Dale Carnegie Facts

Dale Carnegie Facts
Dale Carnegie was an American author and guru in the self-improvement, salesmanship, and corporate training fields. He was born Dale Harbison Carnegie on November 24th, 1888, in Maryville, Missouri to James William Carnegie, a farmer, and Amanda Elizabeth Harbison. As a child he had to milk the cows every morning, and as a teen, while still milking each morning, he attended Teacher's College in Warrensburg. After graduation he worked as a salesman of correspondence courses to ranchers, and then a variety of products for Armour & Company. In 1911 Dale had saved enough money to quit his job and begin working as a Chautauqua lecturer, but instead went to acting school. Soon he was broke and began teaching public speaking at the YMCA in New York, which began his career in self-improvement.
Interesting Dale Carnegie Facts:
In 1914 Dale Carnegie had become so successful with his Dale Carnegie Course that he was earning approximately $500 a week ($11,800 a week today).
Although not related to Andrew Carnegie, a famous business magnate and philanthropist at the time, Dale rented Carnegie Hall in 1916 to give a lecture. The hall was packed.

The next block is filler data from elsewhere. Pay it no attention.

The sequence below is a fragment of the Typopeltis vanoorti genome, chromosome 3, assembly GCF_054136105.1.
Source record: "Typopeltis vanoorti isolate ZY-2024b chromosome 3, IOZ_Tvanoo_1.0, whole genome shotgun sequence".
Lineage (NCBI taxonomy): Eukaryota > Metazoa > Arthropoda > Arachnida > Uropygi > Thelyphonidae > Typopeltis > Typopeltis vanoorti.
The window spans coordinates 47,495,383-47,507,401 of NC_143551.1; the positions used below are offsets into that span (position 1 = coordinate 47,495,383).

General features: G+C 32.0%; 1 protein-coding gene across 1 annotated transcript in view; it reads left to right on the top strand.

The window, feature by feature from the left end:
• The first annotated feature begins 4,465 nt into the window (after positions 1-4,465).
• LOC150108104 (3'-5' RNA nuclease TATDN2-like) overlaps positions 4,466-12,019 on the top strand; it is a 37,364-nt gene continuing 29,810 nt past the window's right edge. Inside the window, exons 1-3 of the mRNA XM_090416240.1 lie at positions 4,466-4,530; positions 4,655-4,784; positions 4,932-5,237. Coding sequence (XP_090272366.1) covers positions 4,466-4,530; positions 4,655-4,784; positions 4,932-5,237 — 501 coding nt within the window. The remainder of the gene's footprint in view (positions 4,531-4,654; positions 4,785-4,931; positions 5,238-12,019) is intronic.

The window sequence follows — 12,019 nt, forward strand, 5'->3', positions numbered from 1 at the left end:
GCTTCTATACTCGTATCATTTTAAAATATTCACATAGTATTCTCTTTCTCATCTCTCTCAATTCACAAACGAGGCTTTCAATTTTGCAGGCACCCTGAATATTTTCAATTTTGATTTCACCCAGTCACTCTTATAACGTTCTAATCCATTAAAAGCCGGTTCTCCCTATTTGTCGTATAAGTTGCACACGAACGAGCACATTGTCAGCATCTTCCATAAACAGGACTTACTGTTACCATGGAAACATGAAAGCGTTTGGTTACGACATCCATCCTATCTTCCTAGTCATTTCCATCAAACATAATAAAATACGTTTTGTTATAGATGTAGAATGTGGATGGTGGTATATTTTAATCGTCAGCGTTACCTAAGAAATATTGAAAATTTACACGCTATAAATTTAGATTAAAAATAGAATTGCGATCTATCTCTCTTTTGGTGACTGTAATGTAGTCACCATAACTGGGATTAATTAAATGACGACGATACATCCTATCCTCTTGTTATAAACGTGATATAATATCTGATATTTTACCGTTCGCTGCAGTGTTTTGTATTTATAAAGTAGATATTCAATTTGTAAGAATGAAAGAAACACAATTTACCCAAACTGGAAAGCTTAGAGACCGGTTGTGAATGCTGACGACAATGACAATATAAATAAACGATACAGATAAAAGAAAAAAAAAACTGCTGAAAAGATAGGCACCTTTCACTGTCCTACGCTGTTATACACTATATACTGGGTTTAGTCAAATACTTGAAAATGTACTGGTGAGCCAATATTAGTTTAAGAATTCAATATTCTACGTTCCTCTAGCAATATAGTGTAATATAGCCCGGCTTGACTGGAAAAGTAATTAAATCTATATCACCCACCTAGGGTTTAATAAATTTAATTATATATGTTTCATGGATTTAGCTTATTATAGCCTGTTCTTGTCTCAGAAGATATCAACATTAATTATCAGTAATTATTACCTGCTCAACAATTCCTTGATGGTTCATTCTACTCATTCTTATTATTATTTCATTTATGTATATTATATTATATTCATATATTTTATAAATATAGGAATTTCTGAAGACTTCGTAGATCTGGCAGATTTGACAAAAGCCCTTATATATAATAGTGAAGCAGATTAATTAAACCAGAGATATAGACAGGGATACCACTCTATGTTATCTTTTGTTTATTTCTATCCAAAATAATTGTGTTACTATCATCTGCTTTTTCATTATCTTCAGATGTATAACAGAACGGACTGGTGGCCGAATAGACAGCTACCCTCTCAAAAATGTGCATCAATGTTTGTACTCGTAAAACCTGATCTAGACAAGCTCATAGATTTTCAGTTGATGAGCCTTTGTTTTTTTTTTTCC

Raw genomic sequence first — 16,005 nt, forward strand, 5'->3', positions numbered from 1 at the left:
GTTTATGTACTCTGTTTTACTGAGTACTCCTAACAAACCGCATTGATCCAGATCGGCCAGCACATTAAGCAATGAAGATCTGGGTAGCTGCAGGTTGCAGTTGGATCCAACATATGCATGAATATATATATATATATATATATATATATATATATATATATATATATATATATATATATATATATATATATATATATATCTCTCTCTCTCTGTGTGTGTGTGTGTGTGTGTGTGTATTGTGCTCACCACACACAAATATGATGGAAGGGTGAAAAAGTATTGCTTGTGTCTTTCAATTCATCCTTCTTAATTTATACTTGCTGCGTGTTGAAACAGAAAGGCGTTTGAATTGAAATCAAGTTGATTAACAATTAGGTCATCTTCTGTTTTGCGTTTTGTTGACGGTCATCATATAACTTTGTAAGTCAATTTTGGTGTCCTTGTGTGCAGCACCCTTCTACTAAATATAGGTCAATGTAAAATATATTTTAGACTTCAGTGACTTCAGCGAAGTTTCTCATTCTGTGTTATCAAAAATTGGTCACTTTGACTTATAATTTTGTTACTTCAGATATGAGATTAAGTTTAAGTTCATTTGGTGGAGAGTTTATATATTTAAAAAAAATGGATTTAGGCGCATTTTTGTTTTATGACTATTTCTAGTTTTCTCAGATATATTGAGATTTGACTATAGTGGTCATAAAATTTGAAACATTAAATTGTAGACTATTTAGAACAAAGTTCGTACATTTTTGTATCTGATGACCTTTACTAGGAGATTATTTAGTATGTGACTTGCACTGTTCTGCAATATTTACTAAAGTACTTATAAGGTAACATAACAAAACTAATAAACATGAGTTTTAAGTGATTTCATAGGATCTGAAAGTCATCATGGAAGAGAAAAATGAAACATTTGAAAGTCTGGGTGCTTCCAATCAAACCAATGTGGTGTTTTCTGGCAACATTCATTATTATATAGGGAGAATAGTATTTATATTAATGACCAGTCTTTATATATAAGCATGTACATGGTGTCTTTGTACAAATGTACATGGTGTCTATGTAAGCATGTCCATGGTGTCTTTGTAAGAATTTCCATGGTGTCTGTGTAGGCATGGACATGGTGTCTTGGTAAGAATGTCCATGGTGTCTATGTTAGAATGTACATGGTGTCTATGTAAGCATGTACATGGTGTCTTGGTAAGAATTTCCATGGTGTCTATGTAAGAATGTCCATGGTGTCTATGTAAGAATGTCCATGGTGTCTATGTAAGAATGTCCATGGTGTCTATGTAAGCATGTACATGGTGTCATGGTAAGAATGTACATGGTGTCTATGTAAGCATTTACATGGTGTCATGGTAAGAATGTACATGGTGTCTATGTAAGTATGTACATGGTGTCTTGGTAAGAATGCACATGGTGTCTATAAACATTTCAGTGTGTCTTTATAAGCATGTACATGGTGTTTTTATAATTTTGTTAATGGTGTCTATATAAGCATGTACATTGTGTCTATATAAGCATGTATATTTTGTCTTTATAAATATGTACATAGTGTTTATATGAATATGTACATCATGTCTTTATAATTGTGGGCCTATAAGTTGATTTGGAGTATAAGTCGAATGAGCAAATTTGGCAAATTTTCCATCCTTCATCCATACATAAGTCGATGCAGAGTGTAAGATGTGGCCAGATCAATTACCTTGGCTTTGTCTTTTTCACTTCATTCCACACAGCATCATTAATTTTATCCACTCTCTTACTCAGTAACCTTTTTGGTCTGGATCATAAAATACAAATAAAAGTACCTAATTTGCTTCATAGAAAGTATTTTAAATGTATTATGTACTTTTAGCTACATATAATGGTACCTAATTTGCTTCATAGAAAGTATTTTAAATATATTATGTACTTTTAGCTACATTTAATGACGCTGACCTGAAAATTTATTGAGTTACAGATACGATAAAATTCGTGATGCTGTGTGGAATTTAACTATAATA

Dale Carnegie served in World War I in the United States Army at Camp Upton on Long Island.
Dale Carnegie's first writing collection was titled Public Speaking: A Course for Business Men (1926).
In 1936, the still famous book written by Dale Carnegie titled How to Win Friends and Influence People was published. It was so popular that it was a bestseller from the time it was published, and within a few months had its 17th print run.
How to Win Friends and Influence People sold more than 5 million copies during Dale Carnegie's lifetime. It was translated into more than 31 languages. Since its first publication the book has sold more than 15 million copies around the world and continues to be used by business schools and individual self-improvement seekers to this day.
One of the key lessons that Dale Carnegie taught in his courses was that it is possible to change someone else's behavior by changing one's own behavior toward them.
In 1944 Dale Carnegie married his second wife (his first marriage ended in divorce in 1931) in 1944, Dorothy Price Vanderpool. They had a daughter together named Donna Dale.
Dale Carnegie published several self-improvement books during his lifetime including Public Speaking: the Standard Course of the United Y.M.C.A. (1920), Public Speaking: a Practical Course for Business Men (1926), How to Win Friends and Influence People (1936), and How to Stop Worrying and Start Living (1948).
Dale Carnegie published several booklets that are given out in the Dale Carnegie Courses.
Dale Carnegie also wrote a biography of Abraham Lincoln in 1932 titled Lincoln, Lincoln the Unknown.
Dale Carnegie died on November 1st, 1955 in Forest Hills, New York, at the age of 66. He had Hodgkin's disease and uremia when he died.
Dale Carnegie founded a course in 1912 that became the Dale Carnegie Course in Effective Speaking and Human Relations. Since its creation it expanded to more than 90 countries around the world.

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